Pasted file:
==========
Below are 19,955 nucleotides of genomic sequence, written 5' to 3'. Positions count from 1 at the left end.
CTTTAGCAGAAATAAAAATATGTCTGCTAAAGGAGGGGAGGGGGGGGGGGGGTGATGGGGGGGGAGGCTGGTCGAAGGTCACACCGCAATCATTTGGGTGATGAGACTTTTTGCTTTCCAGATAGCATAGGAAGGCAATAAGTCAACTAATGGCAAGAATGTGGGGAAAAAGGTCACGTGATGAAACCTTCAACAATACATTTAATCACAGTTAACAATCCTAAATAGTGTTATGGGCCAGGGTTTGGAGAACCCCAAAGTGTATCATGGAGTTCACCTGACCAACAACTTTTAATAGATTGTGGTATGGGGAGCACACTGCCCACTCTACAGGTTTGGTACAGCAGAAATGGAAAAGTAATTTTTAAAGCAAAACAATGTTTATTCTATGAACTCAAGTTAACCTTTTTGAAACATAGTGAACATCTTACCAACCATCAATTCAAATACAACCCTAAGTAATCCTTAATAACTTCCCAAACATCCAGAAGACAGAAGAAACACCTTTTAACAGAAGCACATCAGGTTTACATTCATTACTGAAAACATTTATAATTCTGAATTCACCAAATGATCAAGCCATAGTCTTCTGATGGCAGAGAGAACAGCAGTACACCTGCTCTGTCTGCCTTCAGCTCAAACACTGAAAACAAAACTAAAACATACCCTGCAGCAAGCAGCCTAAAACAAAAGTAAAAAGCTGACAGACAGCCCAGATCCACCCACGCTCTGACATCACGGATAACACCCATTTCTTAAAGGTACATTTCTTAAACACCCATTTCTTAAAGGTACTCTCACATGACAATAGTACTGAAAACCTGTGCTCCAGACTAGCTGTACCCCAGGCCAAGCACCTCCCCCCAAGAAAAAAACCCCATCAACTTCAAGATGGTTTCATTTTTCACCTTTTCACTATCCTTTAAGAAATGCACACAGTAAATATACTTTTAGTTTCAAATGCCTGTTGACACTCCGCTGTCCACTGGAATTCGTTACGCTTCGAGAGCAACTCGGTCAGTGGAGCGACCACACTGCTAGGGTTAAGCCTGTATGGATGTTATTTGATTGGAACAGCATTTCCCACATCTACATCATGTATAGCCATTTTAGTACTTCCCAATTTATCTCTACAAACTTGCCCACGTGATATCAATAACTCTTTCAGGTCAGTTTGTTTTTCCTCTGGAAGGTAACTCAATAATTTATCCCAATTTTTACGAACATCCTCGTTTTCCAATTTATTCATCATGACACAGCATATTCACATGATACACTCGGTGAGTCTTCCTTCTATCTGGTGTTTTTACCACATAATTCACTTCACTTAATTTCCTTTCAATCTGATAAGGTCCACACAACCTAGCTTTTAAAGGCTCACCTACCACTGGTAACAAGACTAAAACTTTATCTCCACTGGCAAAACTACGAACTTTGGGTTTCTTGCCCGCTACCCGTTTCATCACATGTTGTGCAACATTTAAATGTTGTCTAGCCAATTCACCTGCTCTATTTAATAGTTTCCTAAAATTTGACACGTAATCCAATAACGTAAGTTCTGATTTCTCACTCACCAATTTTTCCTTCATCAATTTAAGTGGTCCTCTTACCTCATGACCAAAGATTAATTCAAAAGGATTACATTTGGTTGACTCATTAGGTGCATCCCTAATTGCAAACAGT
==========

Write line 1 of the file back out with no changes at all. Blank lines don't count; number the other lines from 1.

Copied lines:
Below are 19,955 nucleotides of genomic sequence, written 5' to 3'. Positions count from 1 at the left end.